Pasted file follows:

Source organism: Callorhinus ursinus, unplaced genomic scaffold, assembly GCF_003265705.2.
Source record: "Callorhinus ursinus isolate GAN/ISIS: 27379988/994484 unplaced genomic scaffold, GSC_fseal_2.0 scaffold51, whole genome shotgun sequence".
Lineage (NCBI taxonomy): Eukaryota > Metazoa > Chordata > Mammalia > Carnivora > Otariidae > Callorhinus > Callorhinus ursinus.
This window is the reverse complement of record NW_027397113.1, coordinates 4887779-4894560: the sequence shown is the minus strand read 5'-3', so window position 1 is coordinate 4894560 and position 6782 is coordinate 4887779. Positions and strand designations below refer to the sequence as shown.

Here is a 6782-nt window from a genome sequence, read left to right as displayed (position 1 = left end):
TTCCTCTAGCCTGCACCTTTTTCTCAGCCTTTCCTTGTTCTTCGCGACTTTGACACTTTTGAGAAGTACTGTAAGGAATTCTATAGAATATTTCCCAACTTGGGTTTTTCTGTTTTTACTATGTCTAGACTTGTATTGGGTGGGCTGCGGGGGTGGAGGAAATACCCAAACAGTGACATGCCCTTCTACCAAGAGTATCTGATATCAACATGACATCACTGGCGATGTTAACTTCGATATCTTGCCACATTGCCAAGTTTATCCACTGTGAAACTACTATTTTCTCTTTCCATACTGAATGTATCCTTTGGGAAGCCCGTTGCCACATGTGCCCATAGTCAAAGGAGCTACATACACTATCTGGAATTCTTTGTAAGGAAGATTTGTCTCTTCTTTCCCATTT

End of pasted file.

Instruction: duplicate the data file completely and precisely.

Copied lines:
Source organism: Callorhinus ursinus, unplaced genomic scaffold, assembly GCF_003265705.2.
Source record: "Callorhinus ursinus isolate GAN/ISIS: 27379988/994484 unplaced genomic scaffold, GSC_fseal_2.0 scaffold51, whole genome shotgun sequence".
Lineage (NCBI taxonomy): Eukaryota > Metazoa > Chordata > Mammalia > Carnivora > Otariidae > Callorhinus > Callorhinus ursinus.
This window is the reverse complement of record NW_027397113.1, coordinates 4887779-4894560: the sequence shown is the minus strand read 5'-3', so window position 1 is coordinate 4894560 and position 6782 is coordinate 4887779. Positions and strand designations below refer to the sequence as shown.

Here is a 6782-nt window from a genome sequence, read left to right as displayed (position 1 = left end):
TTCCTCTAGCCTGCACCTTTTTCTCAGCCTTTCCTTGTTCTTCGCGACTTTGACACTTTTGAGAAGTACTGTAAGGAATTCTATAGAATATTTCCCAACTTGGGTTTTTCTGTTTTTACTATGTCTAGACTTGTATTGGGTGGGCTGCGGGGGTGGAGGAAATACCCAAACAGTGACATGCCCTTCTACCAAGAGTATCTGATATCAACATGACATCACTGGCGATGTTAACTTCGATATCTTGCCACATTGCCAAGTTTATCCACTGTGAAACTACTATTTTCTCTTTCCATACTGAATGTATCCTTTGGGAAGCCCGTTGCCACATGTGCCCATAGTCAAAGGAGCTACATACACTATCTGGAATTCTTTGTAAGGAAGATTTGTCTCTTCTTTCCCATTT